• In the world of tech, there are literally new things to learn everyday, even in a very small niche that you might think you have mastered. I’ve seen CEOs of major companies jot down ideas, startuppers scribble a line or two in their palm, people sitting down in the most unusual places with their laptops trying to capture their thoughts. The one thing everyone seemed to be on the same page on was that the moment you stop learning, you become obsolète. Irrelevant.
  • You may believe in and practice networking or not but know that if you don’t, someone else does. In fact, EVERYBODY does. That’s how contracts are signed. How jobs are filled. How needs are sourced. It’s literally the DNA of progress. It was all the buzz at the WebSummit – with people getting together as soon as 7.30 in the morning and parting ways in the wee hours of the following one.
  • Finally, a bit of a reality check. It’s not all rosy – and we all need to think hard about how we use technology, both as individuals and as professionals. One person that says it way better than I ever could – see Christopher Wylie, the Cambridge Analytica whistle-blower’s intervention (normally the link should take you directly to his intervention, but if it doesn’t you can find it at 4h13m06s).

A quick note for the Caweb students

  • At a first glance, the WebSummit seems out of reach for just about everyone, with ticket prices ranging from 850 to 1500+. However, if you’re motivated enough – where there’s a will, there’s a way. Even the most expensive events can be affordable, if you make an effort. At this year’s WebSummit, tickets for women in tech were heavily discounted (10% of the original price – so 85 euros for 2 participants. AMAZING opportunity which I didn’t hesitate one bit to take on!). Just tune into the event and look for the opportunities. Even if the wonderfully generous Women in tech initiative hadn’t existed, most large events, including the WebSummit, offer volunteer opportunities. This year, over 1000 volunteers had signed up to help out – and some could finish their shifts before the conference even started so they can enjoy the full experience for free.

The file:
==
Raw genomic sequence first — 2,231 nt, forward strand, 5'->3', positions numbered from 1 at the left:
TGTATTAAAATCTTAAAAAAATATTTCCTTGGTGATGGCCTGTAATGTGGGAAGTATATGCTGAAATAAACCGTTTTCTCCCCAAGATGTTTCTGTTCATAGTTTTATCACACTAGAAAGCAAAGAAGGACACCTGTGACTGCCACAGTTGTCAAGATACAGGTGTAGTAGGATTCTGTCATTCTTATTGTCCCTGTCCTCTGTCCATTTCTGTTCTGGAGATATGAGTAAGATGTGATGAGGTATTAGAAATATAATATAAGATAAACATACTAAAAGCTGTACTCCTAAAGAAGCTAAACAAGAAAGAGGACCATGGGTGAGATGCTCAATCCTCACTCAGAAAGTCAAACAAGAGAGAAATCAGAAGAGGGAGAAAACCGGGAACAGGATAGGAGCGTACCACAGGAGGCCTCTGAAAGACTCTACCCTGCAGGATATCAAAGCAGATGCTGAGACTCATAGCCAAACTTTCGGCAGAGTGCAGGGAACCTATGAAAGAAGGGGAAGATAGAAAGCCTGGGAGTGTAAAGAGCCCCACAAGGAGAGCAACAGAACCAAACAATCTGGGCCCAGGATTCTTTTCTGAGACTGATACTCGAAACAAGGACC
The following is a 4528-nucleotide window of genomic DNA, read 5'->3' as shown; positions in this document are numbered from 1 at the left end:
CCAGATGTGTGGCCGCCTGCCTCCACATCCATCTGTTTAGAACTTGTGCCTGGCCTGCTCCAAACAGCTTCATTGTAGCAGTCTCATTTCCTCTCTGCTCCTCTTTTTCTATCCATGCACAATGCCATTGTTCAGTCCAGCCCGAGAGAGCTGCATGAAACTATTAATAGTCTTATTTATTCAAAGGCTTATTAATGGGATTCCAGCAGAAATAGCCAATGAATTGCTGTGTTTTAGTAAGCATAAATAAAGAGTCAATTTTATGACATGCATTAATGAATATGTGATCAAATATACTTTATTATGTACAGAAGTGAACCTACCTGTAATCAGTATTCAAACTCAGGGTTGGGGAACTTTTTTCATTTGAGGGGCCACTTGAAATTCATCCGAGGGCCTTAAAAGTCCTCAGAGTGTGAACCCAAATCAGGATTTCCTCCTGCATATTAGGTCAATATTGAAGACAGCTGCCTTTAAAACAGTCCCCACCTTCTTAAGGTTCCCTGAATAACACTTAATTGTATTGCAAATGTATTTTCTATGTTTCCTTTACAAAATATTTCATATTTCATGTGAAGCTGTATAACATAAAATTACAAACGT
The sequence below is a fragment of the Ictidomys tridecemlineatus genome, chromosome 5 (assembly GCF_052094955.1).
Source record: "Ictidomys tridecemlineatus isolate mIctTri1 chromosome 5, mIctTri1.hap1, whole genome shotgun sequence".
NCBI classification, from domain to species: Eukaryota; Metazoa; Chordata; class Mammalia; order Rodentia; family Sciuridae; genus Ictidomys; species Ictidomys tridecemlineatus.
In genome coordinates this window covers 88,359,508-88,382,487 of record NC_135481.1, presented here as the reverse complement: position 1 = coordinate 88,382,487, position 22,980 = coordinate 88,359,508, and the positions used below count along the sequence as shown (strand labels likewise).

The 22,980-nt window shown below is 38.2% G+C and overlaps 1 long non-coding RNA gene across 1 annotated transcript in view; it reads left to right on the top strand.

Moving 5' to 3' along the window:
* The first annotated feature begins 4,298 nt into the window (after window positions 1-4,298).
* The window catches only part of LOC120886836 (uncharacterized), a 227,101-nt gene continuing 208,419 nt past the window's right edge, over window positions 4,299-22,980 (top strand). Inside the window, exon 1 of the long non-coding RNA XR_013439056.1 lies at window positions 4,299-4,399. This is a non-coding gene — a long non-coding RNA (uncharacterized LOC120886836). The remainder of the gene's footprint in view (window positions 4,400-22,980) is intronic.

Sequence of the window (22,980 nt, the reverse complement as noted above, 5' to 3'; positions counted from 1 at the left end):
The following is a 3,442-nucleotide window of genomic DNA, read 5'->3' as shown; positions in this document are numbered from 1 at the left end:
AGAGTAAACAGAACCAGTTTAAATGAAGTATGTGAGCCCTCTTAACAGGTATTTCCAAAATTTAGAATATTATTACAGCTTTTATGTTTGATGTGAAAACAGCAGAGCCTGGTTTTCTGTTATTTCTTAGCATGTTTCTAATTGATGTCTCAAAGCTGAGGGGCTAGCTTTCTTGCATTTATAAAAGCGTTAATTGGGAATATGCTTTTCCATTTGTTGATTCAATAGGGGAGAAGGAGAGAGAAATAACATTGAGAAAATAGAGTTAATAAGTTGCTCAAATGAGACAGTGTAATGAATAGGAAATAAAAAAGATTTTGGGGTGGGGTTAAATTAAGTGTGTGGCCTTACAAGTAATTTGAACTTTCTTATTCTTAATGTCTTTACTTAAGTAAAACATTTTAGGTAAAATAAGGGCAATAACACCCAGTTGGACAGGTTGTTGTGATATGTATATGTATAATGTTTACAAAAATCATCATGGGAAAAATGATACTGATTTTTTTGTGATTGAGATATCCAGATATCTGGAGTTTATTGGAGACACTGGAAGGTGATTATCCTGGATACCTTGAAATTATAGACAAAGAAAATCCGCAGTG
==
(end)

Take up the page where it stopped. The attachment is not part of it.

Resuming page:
• If you do decide to attend one of these events – be sure to plan it all. Know what events you plan to attend, read up on the speakers and on the topic, be ready to network to reap the most benefits off your participation. And then once each day is done, take the time structure your notes right away, and define action points for yourself while you’ré enthusiastically engaged.
  • The other important good news is that you don’t even have to travel to enjoy the riches of the conference. Sure, the networking is best done on-site (though there are options even there) – but content-wise the organisers have outdone themselves and published all content on their Yotube channel – and also in podcast format. So head on over to https://www.youtube.com/channel/UCJtkHqH4Qof97TSx7BzE5IQ/playlists or https://www.podcastone.com/network/Web-Summit, load up on notebooks and pencils – and coffee, you’re going to need coffee!!! – and enjoy. As for the networking, LinkedIn offers a world of opportunity, with the right address book in hand.

I’ve been back for 3 days now, and my head is still spinning with information, ideas, opportunities (cider and fado too, if I’m being truthful!), but I wouldn’t have it any other way. Hopefully you’ll join in the fun in future years, as WebSummit has just signed with Lisbon an agreement for the next 10 years. See you in Lisbon 2019?

Read more about the WebSummit on Twitter  and Linkedin

By Ioana Muresan, see Linkedin profile